I wish some of it would pour into our empty coffers:-)

*The Liberal Democrats: Consistently Inconsistent AboutThe Environment

"The Lib Dems know much more about pursuing the Green vote than about pursuing Green policies" says Green Party London Assembly Member Jenny Jones in a comment piece on the Guardian website today.

"The result of which is that Lib Dem policy pronouncements are marred by inconsistencies and they have a tendency to say one thing at national level and do something else at local level."

"For example, Norman Baker Lib Dem Transport Spokesman has been saying a Lib Dem government would stop spending on road building; but his colleagues in Lancashire are still supporting the Lancaster Northern bypass."

"The Lib Dems have spoken in favour of congestion charging nationally, but against it in Edinburgh, Manchester and York."

"They want a zero carbon economy by 2050 - in principle. But they have opposed windfarm proposals in Cornwall, Cumbria, Devon and Worcestershire."

"The Lib Dems have opposed the expansion of Heathrow, but have been happy to expand Birmingham, Carlisle, Exeter, Liverpool and Norwich airports. They were wildly enthusiastic about Manchester airport's second runway - except for the LibDems in Stockport, which lies under the flightpath."

"The Lib Dems know much more about pursuing the Green vote than about pursuing Green policies. In the "green tax switch" they announced last September, the LibDems promised to "cut income tax and switch to green taxes on pollution instead." No serious Greens would contemplate this."

For the full article: _[How green are the Liberal Democrats?][1]_



*Save disabled people and their families from the cost-cutters!

For every three diagnosed cases of autism in the under-5s, it is estimated that there are two undiagnosed cases.[1]

Meanwhile recession and cuts in public spending make obtaining a diagnosis of disability more difficult to obtain for children and adults alike. And the DWP is making it harder for people to claim Disability Living Allowance and crisis loans.[2] Green Party Disability Spokesperson Alan Wheatley says:

"Of course, diagnostic services cost money, and cutting those services means getting disadvantaged families to carry the can in isolation.

"Green Party policy advocates a non-means-tested Citizen's Income to free parents to parent, volunteers to volunteer, etc. Green Party policy of 'green-collar' job creation and CI comprise alternatives to the Welfare Reform Bill.

"Under New Labour and Tory welfare reform measures, even parents of autistic adults would be forced to undergo 'work-related activity' as if parenting is socially irresponsible. ('Safe-guards' given lip-service in Parliament are not spelled out in the Bill.)"

The parent of a teenager with Asperger's Syndrome says in support of Citizen's Income: "The problem is that so many people think that disability could never happen to them."[4]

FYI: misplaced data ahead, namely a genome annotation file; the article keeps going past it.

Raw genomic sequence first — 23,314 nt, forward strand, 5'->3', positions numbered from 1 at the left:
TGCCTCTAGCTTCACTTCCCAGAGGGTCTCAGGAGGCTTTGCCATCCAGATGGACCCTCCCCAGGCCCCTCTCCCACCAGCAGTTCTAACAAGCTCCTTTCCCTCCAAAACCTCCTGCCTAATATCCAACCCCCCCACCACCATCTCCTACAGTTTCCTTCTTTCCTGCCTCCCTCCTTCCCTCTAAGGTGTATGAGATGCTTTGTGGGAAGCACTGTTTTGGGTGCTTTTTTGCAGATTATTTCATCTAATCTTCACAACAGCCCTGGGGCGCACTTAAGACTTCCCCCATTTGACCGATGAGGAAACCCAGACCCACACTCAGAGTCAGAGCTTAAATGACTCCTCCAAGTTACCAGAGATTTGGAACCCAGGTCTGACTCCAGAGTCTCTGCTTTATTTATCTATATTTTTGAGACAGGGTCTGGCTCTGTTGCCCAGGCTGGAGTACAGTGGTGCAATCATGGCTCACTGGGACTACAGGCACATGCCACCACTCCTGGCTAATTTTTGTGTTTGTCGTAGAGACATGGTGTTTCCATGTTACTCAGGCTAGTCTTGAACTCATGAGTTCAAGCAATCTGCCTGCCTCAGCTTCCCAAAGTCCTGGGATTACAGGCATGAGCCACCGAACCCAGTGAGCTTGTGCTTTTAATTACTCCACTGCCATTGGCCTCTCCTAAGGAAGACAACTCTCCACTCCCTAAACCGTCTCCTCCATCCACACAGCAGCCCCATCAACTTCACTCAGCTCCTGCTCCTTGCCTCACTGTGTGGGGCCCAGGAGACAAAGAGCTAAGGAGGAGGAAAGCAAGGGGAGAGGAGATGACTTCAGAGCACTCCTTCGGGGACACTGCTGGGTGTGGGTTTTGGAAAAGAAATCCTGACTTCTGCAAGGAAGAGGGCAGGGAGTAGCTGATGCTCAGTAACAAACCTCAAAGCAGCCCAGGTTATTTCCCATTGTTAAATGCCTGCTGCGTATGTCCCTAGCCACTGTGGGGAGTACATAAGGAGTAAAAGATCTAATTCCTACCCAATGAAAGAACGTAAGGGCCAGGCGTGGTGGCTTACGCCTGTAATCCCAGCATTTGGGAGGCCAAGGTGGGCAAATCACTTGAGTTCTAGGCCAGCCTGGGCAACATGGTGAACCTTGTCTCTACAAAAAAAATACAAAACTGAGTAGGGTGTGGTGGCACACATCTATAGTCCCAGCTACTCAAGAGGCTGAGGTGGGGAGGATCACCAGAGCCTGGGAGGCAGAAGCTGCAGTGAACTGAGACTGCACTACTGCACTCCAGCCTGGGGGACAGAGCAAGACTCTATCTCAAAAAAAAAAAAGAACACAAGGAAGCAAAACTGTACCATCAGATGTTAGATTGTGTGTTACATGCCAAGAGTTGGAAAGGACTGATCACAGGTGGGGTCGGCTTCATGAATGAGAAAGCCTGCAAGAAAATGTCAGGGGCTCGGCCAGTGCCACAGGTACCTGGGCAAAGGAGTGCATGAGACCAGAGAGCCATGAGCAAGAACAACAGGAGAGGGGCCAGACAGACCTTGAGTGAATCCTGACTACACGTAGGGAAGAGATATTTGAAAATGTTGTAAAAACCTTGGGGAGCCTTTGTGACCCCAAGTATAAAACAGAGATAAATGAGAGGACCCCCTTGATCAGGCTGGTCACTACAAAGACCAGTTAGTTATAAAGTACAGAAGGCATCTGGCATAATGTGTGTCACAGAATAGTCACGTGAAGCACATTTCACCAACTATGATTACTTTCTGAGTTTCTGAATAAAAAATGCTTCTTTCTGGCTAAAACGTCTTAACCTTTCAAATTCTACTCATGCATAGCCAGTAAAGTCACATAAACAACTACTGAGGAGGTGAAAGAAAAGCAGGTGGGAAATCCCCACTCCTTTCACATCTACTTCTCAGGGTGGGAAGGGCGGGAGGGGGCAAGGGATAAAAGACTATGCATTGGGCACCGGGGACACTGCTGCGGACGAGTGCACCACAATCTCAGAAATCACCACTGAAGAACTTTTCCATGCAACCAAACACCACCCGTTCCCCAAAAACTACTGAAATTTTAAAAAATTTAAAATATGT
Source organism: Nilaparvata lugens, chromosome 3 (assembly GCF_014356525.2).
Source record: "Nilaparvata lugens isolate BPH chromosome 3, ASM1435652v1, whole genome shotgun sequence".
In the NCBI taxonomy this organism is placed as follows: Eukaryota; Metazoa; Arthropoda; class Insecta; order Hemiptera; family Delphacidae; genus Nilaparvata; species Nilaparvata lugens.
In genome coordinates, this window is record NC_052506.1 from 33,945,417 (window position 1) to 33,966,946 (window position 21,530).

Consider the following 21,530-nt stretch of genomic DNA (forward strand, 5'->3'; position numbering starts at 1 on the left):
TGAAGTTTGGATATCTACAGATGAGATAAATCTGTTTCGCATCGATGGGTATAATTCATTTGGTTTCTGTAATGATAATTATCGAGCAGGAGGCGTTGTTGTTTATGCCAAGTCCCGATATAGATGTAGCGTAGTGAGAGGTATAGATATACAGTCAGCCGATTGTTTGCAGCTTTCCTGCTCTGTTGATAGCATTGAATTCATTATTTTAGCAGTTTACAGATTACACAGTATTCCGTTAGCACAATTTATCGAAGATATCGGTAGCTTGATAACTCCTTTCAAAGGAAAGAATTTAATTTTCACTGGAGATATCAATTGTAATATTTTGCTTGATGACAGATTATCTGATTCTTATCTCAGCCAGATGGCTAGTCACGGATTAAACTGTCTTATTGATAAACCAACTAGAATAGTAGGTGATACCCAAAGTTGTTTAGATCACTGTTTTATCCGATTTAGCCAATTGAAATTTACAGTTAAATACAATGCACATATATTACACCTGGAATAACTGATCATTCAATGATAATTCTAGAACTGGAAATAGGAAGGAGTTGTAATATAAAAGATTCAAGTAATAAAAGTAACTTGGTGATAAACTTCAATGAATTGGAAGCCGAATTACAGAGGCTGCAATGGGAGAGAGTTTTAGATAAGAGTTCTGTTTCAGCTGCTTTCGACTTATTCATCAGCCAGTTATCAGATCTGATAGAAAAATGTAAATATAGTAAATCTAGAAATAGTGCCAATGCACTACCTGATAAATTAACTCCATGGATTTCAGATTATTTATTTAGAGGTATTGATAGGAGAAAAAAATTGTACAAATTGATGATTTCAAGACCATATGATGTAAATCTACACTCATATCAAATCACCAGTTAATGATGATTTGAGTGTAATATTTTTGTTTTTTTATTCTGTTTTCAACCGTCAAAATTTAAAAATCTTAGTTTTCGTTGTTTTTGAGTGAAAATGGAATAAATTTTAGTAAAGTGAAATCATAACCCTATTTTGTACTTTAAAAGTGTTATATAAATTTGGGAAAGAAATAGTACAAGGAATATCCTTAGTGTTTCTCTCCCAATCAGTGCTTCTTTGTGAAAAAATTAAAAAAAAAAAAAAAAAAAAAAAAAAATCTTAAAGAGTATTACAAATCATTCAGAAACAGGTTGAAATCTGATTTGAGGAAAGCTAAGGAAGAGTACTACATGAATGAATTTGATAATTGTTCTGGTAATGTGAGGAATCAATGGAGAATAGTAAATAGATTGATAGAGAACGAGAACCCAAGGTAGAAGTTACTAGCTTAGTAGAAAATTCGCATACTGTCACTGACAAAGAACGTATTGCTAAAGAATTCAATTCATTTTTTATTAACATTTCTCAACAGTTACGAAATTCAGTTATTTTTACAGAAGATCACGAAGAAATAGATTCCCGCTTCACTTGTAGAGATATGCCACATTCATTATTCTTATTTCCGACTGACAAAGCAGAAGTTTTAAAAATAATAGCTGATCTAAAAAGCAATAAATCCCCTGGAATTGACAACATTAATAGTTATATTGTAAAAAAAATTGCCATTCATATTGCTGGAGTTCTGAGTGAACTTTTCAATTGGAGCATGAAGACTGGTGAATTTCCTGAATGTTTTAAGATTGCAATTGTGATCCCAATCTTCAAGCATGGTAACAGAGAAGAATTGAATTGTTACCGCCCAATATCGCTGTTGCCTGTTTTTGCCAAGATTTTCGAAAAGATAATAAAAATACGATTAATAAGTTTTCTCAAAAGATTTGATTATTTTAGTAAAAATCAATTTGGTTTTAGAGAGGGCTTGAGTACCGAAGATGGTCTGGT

For more on Green Party policy, go to


[1] One in 100 children have autism

[2] DWP making it harder to claim crisis loans and DLA

[3] Insulation, house building, etc.

[4] By email to Alan Wheatley

*Green surge continues

In the new poll, conducted by ComRes (1), the Greens have overtaken the LibDems for the first time since 1989. The poll suggests the Greens may be about to match their historic 1989 Euro-election vote of 15%.
The poll shows support for the different parties as follows:

Conservative: 24%
Labour: 22%
UKIP: 17%
Green: 15%
Lib Dems: 14%
BNP 2%

Monday, 1 June 2009

*Another rapper supports the Greens.

The rapper and political activist Lowkey will be voting for the Greens/ Jean Lambert in the Euro elections. Lowkey has performed at recent Stop The War and Palestine Solidarity demos, and has reached almost 4000 people on Facebook alone with his endorsement.

Here is a sample of his most recent work:

The rapper Relentless MC has already supported the Green Party. Jean is a great admirer of his music.

*Greens on course for European election success

Further polls put Greens on course for European election success

Record level of support predicted for a nationwide poll

Based on a new ICM poll, the SUNDAY TELEGRAPH is predicting the Green Party will win EIGHT seats at the European elections on June 4th. The party currently has 2 MEPs in the South East and London.

The poll puts the "resurgent" Greens on 11% - and ahead of UKIP on 10%.

The ICM poll comes hot on the heels of a Populus poll in the Times giving the Greens 10%.

In total, SIX polls in the last 2 weeks (including a new YouGov poll in the Daily Telegraph today) have consistently given the Greens between 9% and 11% national vote share for the European elections, enough to make several gains under the broadly proportional voting system used, including here in Eastern region. The level of support predicted for a nationwide election is unprecedented. At the last European elections in 2004, the Greens got about 6% of the vote across the UK but with polls under-predicting the actual result.